And if we are comparing these both sessions moderated by Matthias: three of the panellist were on both panels. That again made me think: who and how selects the panels for ITB? Is there a pool of “recycled speakers” that are always invited, based on some unwritten – or maybe written, somewhere – criteria? Surely, these speakers are experts in their area, but also, surely, there are so many others that never get approached. Why not? Do the organisers even want to go that extra step and go beyond the old, recycled bunch?
“Others take the decision”
„In general, I totally agree with you that ITB panels require a much better balance in terms of race, nationality and gender“, Matthias Beyer said. I asked him whether he had any say in the selection of the speakers on his panels. „The influence for me as a moderator is limited. I can make suggestions but others take the decision. In 2018 my whole panel was fixed before I came into play“.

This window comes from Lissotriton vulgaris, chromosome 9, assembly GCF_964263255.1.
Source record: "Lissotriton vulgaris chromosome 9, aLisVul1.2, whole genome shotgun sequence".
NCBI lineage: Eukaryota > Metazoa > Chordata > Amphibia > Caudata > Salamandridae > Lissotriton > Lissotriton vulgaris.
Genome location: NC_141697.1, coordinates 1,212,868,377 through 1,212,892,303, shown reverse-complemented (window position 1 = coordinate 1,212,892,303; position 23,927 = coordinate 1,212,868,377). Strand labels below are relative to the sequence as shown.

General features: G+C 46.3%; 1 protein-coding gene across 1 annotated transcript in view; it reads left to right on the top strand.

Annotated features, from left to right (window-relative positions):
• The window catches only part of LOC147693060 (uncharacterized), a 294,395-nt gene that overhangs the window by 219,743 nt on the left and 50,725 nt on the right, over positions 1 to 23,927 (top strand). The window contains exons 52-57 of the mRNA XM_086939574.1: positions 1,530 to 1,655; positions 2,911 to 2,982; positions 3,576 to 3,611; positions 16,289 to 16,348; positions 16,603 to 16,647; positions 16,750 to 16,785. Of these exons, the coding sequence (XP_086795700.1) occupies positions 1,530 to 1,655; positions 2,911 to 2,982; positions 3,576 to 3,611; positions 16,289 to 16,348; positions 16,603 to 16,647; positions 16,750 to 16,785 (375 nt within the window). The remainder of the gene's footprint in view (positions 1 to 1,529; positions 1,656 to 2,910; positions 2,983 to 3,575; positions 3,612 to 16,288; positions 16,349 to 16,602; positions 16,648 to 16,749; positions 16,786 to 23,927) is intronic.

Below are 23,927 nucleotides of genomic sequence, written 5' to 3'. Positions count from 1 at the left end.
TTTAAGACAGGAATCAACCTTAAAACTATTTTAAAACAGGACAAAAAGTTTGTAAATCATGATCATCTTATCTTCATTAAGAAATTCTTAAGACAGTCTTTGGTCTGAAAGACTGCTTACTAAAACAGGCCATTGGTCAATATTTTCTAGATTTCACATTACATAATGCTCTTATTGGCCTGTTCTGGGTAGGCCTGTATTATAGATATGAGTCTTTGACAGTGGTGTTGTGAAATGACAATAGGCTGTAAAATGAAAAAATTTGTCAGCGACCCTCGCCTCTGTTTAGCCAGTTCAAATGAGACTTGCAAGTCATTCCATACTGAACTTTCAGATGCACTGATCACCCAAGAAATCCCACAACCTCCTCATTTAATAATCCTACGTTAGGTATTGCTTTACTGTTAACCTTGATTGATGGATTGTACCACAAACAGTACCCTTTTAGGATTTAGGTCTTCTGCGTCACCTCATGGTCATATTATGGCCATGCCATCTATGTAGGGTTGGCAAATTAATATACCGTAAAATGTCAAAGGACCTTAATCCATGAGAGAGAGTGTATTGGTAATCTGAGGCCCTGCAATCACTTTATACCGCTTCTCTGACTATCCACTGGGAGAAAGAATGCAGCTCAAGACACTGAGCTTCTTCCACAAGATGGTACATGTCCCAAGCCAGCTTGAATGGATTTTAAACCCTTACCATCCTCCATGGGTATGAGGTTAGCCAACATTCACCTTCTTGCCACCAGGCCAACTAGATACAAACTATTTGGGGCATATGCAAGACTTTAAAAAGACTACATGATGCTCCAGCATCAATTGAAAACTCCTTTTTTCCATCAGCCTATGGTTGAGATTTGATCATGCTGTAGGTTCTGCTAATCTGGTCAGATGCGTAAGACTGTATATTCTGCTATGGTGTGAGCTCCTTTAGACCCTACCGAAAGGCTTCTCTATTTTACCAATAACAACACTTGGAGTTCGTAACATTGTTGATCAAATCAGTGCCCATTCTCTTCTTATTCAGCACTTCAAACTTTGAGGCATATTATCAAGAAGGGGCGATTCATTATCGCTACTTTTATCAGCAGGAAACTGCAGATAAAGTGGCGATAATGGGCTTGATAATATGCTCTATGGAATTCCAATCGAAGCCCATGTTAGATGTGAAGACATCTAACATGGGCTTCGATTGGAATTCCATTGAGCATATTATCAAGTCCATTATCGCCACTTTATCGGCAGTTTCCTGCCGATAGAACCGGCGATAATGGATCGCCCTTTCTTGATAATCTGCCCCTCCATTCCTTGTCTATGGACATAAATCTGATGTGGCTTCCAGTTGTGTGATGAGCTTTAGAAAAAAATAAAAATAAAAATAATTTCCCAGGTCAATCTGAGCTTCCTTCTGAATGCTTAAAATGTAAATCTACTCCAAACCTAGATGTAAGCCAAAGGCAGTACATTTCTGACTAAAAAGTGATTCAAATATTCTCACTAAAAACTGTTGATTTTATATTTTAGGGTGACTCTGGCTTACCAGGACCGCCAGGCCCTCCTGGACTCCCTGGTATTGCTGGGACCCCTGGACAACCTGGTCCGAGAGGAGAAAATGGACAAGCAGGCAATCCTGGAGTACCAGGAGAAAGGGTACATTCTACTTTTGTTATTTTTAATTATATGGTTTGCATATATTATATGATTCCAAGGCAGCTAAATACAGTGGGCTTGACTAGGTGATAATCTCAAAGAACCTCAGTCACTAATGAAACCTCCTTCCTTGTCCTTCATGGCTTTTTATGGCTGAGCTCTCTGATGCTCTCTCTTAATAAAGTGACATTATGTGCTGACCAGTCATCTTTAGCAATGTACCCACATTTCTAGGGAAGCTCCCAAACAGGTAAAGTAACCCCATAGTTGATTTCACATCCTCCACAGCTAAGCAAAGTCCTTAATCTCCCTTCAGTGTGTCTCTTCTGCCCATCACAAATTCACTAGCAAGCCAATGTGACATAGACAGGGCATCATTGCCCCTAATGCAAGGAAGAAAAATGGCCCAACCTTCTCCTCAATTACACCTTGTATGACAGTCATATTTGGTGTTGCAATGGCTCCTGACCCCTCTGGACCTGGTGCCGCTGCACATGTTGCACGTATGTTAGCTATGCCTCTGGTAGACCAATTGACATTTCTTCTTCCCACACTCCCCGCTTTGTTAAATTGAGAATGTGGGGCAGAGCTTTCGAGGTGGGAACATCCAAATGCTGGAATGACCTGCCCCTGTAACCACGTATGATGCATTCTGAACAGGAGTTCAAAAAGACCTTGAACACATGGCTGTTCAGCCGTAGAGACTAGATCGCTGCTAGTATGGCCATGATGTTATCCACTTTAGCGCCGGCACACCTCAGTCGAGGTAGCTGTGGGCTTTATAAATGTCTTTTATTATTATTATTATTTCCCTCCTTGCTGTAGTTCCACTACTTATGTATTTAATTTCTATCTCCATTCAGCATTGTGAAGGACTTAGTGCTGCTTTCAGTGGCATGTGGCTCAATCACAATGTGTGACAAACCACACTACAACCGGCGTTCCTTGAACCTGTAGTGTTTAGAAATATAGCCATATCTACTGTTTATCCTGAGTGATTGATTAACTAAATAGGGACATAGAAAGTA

Can he refuse to moderate such imbalanced sessions? „To refuse a moderation is certainly an option but then you lose any influence. I prefer to remain involved and to try my very best to initiate and encourage changes“, he said.
OK, so „others take the decion“. That made me think, again, who …
ITB, wake up!
I want to emphasize again that the worldwide perspective doesn’t only come from the European, white middle-aged men in suits. Particularly during debates on supposedly more inclusive and fairer sustainable tourism. When will ITB, WTM and other big events start taking notice?